Trap: Set temporary traps that cover up to 4 5-foot cube spaces. Trap can either be a dart (+8 to hit, 4d6 piercing damage) or a Snare that is a tripwire knocking targets prone on a failed save or activates an item such as a consumable Alchemy sphere item.


+3 Dagger of Venom:
+12 to hit, reach 5 ft., one creature or object. Hit: 8 (1d4+6) piercing damage plus 11 (2d10) poison damage and gain poisoned condition if fail DC 15 CON save. Special: +8/17 damage if scouted and first attack vs surprised creature, +15 (4d6) if Sneak Attack applies, +6 if successful Counterstrike.

+1 Light Crossbow: +10 to hit, range 80/320 ft., one creature or object. Hit: 7 (1d8+4) piercing damage. Special: +8/17 damage if scouted and first attack vs surprised creature, +15 (4d6) if Sneak Attack applies.

+2 Blowgun: +11 to hit, range 25/100 ft., one creature or object. Hit: 4 piercing damage. Special: +8/17 damage if scouted and first attack vs surprised creature, +15 (4d6) if Sneak Attack applies.

Dirty Trick: Roll Sleight of hand vs target’s Athletics or Acrobatics. If successful can deafen for 1 minute, knock prone, halve movement speed for 1 minute, grapple or blind for one round. Can make a single attack against a target as well.

Scout: Roll Investigation or Perception against target within 120 feet vs DC 20. If successful, learn Vulnerabilities, Resistances, Immunities, and apply (research) talent effects against them for 24 hours or until the next long rest. If fail, cannot scout that target for 24 hours. Can expend martial focus to scout all creatures within 60 ft. or gain advantage or +5 bonus on skill check.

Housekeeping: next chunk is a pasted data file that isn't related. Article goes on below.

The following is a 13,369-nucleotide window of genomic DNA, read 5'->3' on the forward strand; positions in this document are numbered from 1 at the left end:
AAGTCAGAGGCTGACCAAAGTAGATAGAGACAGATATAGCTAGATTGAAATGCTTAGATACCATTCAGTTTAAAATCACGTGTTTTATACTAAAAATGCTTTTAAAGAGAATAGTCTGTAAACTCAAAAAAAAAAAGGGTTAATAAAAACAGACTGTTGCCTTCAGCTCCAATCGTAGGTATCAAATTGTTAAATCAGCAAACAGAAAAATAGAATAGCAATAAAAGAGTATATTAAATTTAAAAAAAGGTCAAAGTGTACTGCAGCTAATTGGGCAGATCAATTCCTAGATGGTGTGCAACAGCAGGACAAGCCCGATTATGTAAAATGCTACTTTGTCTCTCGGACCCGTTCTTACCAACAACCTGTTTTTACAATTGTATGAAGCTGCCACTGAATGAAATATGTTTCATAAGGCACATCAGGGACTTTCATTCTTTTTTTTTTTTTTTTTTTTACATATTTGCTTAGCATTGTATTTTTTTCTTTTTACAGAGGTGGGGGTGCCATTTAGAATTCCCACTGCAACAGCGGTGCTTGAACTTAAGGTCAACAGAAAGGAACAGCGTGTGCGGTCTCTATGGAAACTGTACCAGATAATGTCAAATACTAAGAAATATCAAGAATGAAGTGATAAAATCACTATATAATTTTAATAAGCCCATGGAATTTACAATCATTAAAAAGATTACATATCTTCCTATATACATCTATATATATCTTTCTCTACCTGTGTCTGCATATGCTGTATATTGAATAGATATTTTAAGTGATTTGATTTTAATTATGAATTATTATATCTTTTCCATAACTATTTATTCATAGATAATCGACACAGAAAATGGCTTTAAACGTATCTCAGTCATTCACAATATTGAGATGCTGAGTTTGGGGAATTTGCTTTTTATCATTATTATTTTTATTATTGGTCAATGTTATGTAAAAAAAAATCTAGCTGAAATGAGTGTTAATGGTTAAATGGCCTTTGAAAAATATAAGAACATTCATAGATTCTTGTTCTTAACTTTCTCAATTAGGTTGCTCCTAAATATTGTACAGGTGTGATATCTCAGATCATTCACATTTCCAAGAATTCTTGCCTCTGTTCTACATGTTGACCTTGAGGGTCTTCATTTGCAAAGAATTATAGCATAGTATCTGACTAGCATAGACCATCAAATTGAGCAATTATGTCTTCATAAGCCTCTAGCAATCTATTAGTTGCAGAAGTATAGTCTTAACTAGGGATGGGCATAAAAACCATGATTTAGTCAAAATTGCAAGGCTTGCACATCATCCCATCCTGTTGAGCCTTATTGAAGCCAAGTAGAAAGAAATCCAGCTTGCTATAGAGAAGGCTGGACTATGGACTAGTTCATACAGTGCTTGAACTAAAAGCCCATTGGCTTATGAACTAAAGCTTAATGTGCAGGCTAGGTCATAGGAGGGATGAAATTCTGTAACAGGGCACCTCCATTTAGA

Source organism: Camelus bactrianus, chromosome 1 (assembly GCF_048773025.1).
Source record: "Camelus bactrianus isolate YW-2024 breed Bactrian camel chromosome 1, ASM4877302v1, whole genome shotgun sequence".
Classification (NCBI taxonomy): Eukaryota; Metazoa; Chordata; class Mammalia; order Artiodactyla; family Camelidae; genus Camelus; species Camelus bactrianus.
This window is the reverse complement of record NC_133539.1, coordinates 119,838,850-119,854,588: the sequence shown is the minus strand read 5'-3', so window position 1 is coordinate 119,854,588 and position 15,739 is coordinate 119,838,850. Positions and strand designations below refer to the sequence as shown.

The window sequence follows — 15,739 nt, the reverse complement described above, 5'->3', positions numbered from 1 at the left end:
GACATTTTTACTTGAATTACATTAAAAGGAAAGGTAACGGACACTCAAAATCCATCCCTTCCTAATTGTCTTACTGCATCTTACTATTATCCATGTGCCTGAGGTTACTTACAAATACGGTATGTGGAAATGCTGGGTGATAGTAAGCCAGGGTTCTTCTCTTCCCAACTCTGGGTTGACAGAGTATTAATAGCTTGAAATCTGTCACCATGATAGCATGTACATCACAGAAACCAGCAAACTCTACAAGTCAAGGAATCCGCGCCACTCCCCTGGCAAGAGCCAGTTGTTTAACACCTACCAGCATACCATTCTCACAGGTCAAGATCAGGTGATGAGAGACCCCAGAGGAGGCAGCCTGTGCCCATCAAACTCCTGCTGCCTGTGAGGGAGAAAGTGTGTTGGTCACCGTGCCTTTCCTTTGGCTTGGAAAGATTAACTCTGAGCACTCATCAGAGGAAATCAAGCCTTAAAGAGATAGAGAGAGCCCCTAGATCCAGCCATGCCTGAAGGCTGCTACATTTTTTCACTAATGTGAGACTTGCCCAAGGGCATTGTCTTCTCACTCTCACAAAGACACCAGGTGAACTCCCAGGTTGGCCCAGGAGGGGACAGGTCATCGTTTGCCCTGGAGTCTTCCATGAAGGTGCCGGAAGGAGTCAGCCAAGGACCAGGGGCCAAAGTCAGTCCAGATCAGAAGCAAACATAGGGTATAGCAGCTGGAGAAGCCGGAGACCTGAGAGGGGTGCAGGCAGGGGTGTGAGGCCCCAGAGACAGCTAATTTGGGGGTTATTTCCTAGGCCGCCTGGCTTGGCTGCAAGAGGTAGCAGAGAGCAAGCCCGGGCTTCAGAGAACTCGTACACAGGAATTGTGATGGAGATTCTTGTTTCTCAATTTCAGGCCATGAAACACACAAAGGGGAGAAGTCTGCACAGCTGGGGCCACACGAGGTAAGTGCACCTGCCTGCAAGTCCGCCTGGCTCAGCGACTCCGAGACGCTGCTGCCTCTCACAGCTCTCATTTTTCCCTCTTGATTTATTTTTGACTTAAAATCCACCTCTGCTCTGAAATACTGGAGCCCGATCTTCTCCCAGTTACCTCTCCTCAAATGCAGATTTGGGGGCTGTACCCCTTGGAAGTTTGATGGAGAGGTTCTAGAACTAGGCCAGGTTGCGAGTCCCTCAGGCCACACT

Bonus Actions

Fast Stealth:
take the Hide action.

Second Wind: regain 1d10+17 hit points once per short or long rest.


Fall 60 feet per round and take no falling damage when landing.


+3 Glamoured Studded Leather, +1 Light Crossbow, +2 Blowgun, +3 Dagger of Venom, Alchemist's Supplies, Poisoner’s Kit, Thieves’ Tools, Tinker’s Kit

Special Thanks: To Ablative and Aêtava of Discord for their invaluable advice and knowledge of the series for building the Spheres version of Ezio.

Conversion Details: As I never played the Ezio-based Assassin’s Creed games, I relied upon outside help and YouTube clips to get a sense of the man’s capabilities. Like Geralt I had to make him high level to reflect his many skills and talents. I had to break the rules a bit in regards to his Martial Tradition given that he grew up as part of the nobility in Renaissance Italy. Guild Trained seemed the most appropriate Tradition for the Assassin Brotherhood, given their use of bombs, poisons, and general skullduggery.

This stat block reflects Ezio when he becomes a high-ranking assassin where he’s training and ordering new recruits and agents for the Brotherhood, which is represented by his Leadership talents in the upper levels. He doesn’t really commit to any one style, having talents spread out among a whopping nine spheres. Alchemy shows off his poisons and explosives, and Athletics’ Spider’s Touch represents his ability to climb just about any vertical surface. Ezio had training in a variety of weapons, not all of which were stereotypically roguish, reflecting his large amount of Equipment talents and the Intuitive Combatant feat which can let him swap out talents for other weapon groups (and talents in other spheres) if the need arises. The Scoundrel sphere’s Switcheroo represents how he can subtly plant bombs and other objects on passersby without getting noticed, and the Trap sphere at its base gives him proficiency in thieves’ tools and lets him set up bombs to be triggered via a snare. Scoundrel’s Twist the Knife, the Conscript Knave’s Sneak Attack, and Scout’s Deadly Strike all represent his ability to inflict great harm on foes he catches unaware.